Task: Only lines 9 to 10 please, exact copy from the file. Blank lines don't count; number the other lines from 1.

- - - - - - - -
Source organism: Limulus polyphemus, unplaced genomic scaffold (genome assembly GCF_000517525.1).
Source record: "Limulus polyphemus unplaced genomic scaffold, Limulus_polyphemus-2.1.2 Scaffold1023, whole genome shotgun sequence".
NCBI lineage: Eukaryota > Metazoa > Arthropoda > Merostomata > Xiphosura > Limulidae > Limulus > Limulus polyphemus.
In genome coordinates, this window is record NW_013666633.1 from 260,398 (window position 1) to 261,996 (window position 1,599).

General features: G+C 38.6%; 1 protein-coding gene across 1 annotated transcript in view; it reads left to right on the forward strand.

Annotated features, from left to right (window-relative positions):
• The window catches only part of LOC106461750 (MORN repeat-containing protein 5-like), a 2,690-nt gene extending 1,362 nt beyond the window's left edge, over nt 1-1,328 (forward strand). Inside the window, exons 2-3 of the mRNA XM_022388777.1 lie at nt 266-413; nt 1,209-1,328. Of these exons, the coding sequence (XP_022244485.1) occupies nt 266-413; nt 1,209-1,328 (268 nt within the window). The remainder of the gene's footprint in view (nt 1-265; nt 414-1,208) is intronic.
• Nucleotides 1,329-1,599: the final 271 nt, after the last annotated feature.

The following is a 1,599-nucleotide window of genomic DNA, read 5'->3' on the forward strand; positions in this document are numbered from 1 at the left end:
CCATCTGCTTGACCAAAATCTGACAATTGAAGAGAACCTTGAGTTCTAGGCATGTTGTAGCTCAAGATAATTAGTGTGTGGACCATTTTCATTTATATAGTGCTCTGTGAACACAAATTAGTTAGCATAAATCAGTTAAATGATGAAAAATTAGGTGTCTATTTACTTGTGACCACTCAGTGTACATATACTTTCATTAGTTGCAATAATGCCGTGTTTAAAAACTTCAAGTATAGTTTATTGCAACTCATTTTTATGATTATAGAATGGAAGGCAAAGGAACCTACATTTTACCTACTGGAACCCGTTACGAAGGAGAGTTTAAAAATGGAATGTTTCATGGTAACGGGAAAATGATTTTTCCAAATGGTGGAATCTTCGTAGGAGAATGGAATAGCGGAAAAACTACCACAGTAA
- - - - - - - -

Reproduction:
The following is a 1,599-nucleotide window of genomic DNA, read 5'->3' on the forward strand; positions in this document are numbered from 1 at the left end:
CCATCTGCTTGACCAAAATCTGACAATTGAAGAGAACCTTGAGTTCTAGGCATGTTGTAGCTCAAGATAATTAGTGTGTGGACCATTTTCATTTATATAGTGCTCTGTGAACACAAATTAGTTAGCATAAATCAGTTAAATGATGAAAAATTAGGTGTCTATTTACTTGTGACCACTCAGTGTACATATACTTTCATTAGTTGCAATAATGCCGTGTTTAAAAACTTCAAGTATAGTTTATTGCAACTCATTTTTATGATTATAGAATGGAAGGCAAAGGAACCTACATTTTACCTACTGGAACCCGTTACGAAGGAGAGTTTAAAAATGGAATGTTTCATGGTAACGGGAAAATGATTTTTCCAAATGGTGGAATCTTCGTAGGAGAATGGAATAGCGGAAAAACTACCACAGTAA